Team develops DNA compounds that could help treat lupus

May 27, 2009

A research team led by a University of Iowa investigator has generated DNA-like compounds that effectively inhibit the cells responsible for systemic lupus erythematosus -- the most common and serious form of lupus. There currently is no cure for this chronic autoimmune condition that damages the skin, joints and internal organs and affects an estimated one million Americans.

The team, which included researchers at Boston University School of Medicine, demonstrated the anti-inflammatory effects of class R inhibitory oligonucleotides in laboratory experiments. The findings, which could eventually lead to new treatments, appear May 28 in BioMed Central's open access journal Arthritis Research and Therapy.

"The increased potency of class R inhibitory oligonucleotides for certain cells involved in lupus flare-ups could help patients by providing specific inhibition, yet allowing them to generate a protective immune response when needed," said the study's lead author, Petar Lenert, M.D., Ph.D., assistant professor of internal medicine at the University of Iowa Roy Carver College of Medicine.

During periodic flare-ups in people with lupus, the immune system overreacts and mistakenly attacks cells and tissues throughout the body, resulting in a range of symptoms including inflammation, pain and a characteristic "butterfly rash" across the cheeks.

Using human cell lines and isolated mouse cells, Lenert and his colleagues showed that the DNA-like compounds were able to selectively reduce the activity of two types of immune cells called autoreactive and dendritic . When given to mice with lupus, the compounds delayed death and reduced kidney damage, proving their effectiveness.

"With further testing, we hope that class R inhibitory oligonucleotides may become another weapon in the fight against lupus," Lenert said.

Lupus prevalence varies by country and ethnicity. It is much more common in women than men; nine out of 10 people with lupus are female. also is three times more common in African-American women than in Caucasian women and is more prevalent in women of Latino, Asian and Native American descent.

More information: DNA-like class R inhibitory oligonucleotides (INH-ODNs) preferentially block autoantigen-induced B-cell and dendritic cell activation in vitro and autoantibody production in lupus-prone MRL-Fas lpr/lpr mice in vivo, Petar Lenert, Kei Yasuda, Liliana Busconi, Patrice Nelson, Courtney Fleenor, Radhika S Ratnabalasuriar, Peter L Nagy, Robert F Ashman, Ian R Rifkin and Ann Marshak-Rothstein, Arthritis Research & Therapy,

Source: University of Iowa (news : web)

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not rated yet May 27, 2009
I would be interested to know how vitamin D -status of lupus sufferers relates to their disease. Vitamin D is known to suppress inflammation and a bigger prevalence in darker skinned people also would support the theory that inadequate levels of vitamin D in blood could make lupus more active.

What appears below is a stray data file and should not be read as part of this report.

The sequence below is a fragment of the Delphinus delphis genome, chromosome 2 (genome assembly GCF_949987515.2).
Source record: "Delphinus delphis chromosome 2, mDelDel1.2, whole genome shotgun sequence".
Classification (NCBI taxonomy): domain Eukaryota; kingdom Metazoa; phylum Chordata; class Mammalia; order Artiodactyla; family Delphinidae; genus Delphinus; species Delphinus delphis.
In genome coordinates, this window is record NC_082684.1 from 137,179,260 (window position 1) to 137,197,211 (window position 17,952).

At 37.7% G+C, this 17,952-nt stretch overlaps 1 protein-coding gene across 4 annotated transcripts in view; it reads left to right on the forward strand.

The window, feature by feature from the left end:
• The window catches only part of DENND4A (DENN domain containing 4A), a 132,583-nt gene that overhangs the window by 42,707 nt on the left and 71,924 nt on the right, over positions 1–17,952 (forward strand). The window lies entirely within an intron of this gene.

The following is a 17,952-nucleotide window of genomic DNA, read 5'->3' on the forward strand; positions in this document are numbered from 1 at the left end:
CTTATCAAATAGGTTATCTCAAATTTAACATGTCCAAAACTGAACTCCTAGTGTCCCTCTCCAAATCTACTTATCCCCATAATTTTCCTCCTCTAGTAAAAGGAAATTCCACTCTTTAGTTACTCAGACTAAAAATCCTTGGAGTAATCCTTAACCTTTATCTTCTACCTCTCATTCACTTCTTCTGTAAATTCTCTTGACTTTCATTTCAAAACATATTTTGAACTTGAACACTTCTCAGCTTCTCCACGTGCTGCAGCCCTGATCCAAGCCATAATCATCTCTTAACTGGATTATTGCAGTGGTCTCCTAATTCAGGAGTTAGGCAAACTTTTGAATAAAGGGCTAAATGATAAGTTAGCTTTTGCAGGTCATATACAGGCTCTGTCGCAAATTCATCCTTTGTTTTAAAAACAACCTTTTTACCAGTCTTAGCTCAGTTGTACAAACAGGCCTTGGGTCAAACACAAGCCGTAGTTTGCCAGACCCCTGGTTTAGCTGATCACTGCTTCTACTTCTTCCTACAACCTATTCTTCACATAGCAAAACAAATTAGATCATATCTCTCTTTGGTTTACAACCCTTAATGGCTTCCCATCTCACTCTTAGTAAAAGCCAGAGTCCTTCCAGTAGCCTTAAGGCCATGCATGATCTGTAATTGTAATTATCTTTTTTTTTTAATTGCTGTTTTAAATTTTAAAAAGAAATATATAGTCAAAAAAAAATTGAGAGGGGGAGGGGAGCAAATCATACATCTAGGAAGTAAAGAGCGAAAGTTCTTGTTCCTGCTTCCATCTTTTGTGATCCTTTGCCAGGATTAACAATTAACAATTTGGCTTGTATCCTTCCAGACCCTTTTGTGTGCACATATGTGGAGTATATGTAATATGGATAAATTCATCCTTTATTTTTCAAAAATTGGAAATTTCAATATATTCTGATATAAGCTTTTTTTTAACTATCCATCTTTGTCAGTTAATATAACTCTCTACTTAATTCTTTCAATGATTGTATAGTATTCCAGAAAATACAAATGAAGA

not rated yet May 28, 2009
Good question, unfortunately the team hasn't looked deep enough and are a little out of date.
Lupus is not a disease, it is a symptom of autoimmune disease.
The Marshall Protocol has now been released to the public after 7 years of testing and clinical studies.
Physorg missed it, It was reported by EurekAlert!
not rated yet Jun 02, 2009
Lupus is but one of dozens of autoimmune diseases, not a symptom but a disease classified unto itself as others are, the criteria for each distinguished auto-immune disease is different in diagnosis, different body tissues or whole systems are affected by different autoimmune disorders. The demographic makeup of each of these disorders can also vary widely.

You may be confusing the classic 'butterfly rash' seen as a SYMPTOM with the disease. The disease called SLE (Systemic Lupus Erythmetatosis) The disease is quite serious and can attack kidney's, joint tissues, etc. During flares the rash is apparent. Not all suffers of SLE will always get the rash, therefore its highly doubtful vitamin D plays a significant role. There is a sub-set Lupus called Discoid lupus which is a less severe form of the disease and primarily affects the skin.

Vitamin D may play a role but certainly is not a curative or preventer in this and other serious auto-immune diseases. These are serious and very vexing diseases from which many people suffer. Like with other vexing and serious diseases and illnesses, the cause remains unknown except for a few which are totally hereditary. Great strides are being made in understanding these illnesses but there's no banana yet.

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